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Re: Using a serial primary key as a foreign key in a second table

From: Sean Davis <sdavis2(at)mail(dot)nih(dot)gov>
To: pgsql-novice(at)postgresql(dot)org
Cc: Nathaniel <naptrel(at)yahoo(dot)co(dot)uk>
Subject: Re: Using a serial primary key as a foreign key in a second table
Date: 2006-12-21 13:38:21
Message-ID: 200612210838.21321.sdavis2@mail.nih.gov (view raw or flat)
Thread:
Lists: pgsql-novice
On Thursday 21 December 2006 08:04, Nathaniel wrote:
> > You simply add the company to the database, get its ID, and then
> > insert the
> > person with the appropriate company_id.  That is the simplest way
> > to think
> > about the process.  This will work for as many concurrent users as
> > you like.
>
> The problem here is that the company_id is the only field that is
> guaranteed to uniquely identify a company record: it's possible
> (albeit unlikely) that there is another "Looney Tunes" in the company
> table, but that one is the lesser-known Canadian company that
> manufactures bird whistles, and Bugs Bunny doesn't work for them. As
> a dumb human I can tell the difference (perhaps by looking at the
> company address field) but my clever computer is more persnickety. So
> I don't know how to identify the relevant record from which to "get
> its ID" without knowing its ID!
>
> Searching the internet, I found these two examples from an Oracle-
> related site and am looking to implement something analagous that
> works in postgres, but I'm new to PL/pgSQL and commands like
> "nextval" so am struggling.
>
>
> DECLARE
>    l_company_id  companies.company_id%TYPE;
> BEGIN
>    -- Select the next sequence value.
>    SELECT companies_seq.NEXTVAL
>    INTO   l_company_id
>    FROM   dual;
>
>    -- Use the value to populate the master table.
>    INSERT INTO companies (company_id, company_name)
>    VALUES (l_company_id, 'Looney Tunes');
>
>    -- Reuse the value to populate the FK link in the detail table.
>    INSERT INTO people (company_id, person_name)
>    VALUES (l_company_id, 'Bug Bunny');
>
>    COMMIT;
> END;
>
>
> DECLARE
>    l_company_id  companies.company_id%TYPE;
> BEGIN
>    -- Populate the master table, returning the sequence value.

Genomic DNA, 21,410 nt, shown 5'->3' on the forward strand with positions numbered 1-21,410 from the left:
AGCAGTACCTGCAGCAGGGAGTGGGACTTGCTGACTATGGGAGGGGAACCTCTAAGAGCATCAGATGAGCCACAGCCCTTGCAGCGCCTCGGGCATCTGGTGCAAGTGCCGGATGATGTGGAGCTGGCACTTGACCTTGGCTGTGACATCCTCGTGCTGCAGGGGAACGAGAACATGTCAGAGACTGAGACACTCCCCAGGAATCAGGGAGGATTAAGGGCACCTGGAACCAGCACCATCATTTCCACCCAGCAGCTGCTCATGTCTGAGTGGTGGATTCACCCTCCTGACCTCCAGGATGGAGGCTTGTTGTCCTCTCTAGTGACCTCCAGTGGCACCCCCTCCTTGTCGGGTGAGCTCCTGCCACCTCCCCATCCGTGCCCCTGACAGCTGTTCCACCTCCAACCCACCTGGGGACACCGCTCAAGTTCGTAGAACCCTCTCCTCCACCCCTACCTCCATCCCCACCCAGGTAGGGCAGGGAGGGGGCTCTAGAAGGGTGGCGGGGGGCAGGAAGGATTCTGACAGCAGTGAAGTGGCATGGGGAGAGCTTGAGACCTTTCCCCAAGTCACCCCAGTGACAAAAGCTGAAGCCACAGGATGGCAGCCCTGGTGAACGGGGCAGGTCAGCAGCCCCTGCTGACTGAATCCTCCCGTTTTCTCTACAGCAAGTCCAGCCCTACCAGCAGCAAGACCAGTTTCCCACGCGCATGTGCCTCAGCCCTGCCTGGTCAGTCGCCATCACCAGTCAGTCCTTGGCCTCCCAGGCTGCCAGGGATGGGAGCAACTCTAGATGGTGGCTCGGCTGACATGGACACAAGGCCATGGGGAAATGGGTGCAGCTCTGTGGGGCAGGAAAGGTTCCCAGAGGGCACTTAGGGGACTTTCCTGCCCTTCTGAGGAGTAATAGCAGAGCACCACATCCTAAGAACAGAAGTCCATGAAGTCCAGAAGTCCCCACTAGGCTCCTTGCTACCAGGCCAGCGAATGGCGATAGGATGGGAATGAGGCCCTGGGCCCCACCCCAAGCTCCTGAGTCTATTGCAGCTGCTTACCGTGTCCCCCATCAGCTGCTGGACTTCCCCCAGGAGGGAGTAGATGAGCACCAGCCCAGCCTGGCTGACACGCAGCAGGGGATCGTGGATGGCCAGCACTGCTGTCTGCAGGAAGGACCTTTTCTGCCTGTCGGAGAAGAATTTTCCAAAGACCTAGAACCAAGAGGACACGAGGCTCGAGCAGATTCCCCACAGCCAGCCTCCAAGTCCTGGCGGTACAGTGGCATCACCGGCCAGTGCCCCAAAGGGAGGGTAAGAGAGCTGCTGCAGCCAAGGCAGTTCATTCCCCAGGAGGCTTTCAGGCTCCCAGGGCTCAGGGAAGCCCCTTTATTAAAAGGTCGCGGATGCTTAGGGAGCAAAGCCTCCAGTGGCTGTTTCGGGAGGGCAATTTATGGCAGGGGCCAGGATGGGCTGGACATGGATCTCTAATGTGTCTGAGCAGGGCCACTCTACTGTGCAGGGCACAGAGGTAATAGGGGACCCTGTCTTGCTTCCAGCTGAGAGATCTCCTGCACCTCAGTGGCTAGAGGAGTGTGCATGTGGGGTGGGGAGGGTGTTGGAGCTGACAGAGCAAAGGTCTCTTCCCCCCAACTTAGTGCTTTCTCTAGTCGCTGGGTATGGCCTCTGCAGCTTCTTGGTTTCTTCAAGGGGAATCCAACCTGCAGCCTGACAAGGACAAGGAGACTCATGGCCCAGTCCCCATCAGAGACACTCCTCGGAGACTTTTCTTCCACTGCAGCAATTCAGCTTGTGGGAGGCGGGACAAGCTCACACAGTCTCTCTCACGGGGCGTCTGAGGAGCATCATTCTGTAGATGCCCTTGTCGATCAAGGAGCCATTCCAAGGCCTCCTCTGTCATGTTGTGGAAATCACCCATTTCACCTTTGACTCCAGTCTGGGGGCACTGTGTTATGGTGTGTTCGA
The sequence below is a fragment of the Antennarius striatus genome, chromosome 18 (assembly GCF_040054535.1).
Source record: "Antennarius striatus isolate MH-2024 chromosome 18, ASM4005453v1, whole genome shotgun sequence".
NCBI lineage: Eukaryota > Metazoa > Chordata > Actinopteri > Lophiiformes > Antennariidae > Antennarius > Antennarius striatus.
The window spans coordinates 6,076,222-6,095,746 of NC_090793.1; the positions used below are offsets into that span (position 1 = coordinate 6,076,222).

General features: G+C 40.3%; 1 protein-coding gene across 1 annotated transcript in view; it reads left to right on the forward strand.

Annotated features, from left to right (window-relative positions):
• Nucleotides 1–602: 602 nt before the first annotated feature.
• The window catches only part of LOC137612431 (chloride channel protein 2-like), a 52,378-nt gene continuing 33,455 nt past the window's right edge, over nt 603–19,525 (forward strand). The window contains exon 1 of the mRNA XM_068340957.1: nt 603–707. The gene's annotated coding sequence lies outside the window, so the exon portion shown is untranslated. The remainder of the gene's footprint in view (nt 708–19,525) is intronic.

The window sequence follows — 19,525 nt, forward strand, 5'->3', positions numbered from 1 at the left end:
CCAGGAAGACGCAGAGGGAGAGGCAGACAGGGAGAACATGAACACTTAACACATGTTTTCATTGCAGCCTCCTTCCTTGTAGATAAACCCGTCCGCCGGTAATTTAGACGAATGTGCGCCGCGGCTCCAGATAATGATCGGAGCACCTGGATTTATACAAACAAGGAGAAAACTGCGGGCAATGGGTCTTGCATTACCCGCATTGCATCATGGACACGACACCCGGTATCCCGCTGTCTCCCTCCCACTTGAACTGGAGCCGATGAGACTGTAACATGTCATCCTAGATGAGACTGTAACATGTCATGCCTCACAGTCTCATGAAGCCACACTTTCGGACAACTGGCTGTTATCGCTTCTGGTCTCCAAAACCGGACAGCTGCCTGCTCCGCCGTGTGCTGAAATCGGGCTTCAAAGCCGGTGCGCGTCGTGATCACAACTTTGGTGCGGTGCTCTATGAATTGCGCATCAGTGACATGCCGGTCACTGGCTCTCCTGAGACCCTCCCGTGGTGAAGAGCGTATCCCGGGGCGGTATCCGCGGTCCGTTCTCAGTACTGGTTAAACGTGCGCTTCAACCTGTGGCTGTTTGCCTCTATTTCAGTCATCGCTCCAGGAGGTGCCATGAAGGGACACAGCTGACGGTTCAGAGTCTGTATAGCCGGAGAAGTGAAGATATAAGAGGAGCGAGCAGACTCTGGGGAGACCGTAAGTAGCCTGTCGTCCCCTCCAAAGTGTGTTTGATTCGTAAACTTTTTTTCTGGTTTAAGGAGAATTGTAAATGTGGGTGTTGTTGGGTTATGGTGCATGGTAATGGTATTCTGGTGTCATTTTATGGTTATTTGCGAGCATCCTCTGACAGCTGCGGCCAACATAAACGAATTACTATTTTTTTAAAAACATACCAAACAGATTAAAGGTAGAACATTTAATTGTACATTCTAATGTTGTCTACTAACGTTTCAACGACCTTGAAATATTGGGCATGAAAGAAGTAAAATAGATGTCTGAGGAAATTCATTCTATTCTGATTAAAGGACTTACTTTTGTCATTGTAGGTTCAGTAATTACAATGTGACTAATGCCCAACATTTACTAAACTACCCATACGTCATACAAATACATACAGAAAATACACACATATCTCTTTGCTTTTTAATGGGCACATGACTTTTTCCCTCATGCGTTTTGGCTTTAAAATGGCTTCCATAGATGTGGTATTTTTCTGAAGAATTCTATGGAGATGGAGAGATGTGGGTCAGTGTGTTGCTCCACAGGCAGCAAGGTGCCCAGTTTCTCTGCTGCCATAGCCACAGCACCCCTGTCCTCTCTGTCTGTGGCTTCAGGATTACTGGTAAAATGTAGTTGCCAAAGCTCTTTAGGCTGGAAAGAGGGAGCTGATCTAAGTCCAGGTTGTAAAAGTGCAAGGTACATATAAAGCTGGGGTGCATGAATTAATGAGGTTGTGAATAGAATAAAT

>    INSERT INTO companies (company_id, company_name)
>    VALUES (companies_seq.NEXTVAL, 'Looney Tunes')
>    RETURNING company_id INTO l_company_id;
>
>    -- Use the returned value to populate the FK link in the detail
> table.
>    INSERT INTO people (company_id, person_name)
>    VALUES (l_company_id, 'Bugs Bunny');
>
>    COMMIT;
> END;
>
> Can anyone tell me how to translate either (I prefer the latter) into
> postgres-compliant SQL?

See here:

http://www.postgresql.org/docs/current/static/sql-insert.html

You can use this returned ID in your next insert.  Alternatively, you can 
select from the associated company sequence to get the "next" value for use 
in both insert statements (company and then person).  

The beginning of your email represents a larger problem, though.  Even though 
you have chosen an autoincrementing integer as your primary key, that doesn't 
guarantee uniqueness.  In fact, if you use your method of inserting a company 
and a person in the say shown in the above examply, you will end up with 
exactly as many company entries as person entries.  So, what you really want 
to do is to specify what makes a company unique (using a unique key 
constraint) so that you can look up a company by that unique key (can be 
combination of city, state, and name, for example).  IF and only if the 
company does not exist in your database do you do your insert.  Otherwise, 
you use the id from your lookup.  This is an important point in database 
design.  See here:

http://en.wikipedia.org/wiki/Database_normalization

Hope that helps.

Sean

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Next:From: NathanielDate: 2006-12-21 14:47:38
Subject: Re: Using a serial primary key as a foreign key in a second table
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Subject: Re: Using a serial primary key as a foreign key in a second table

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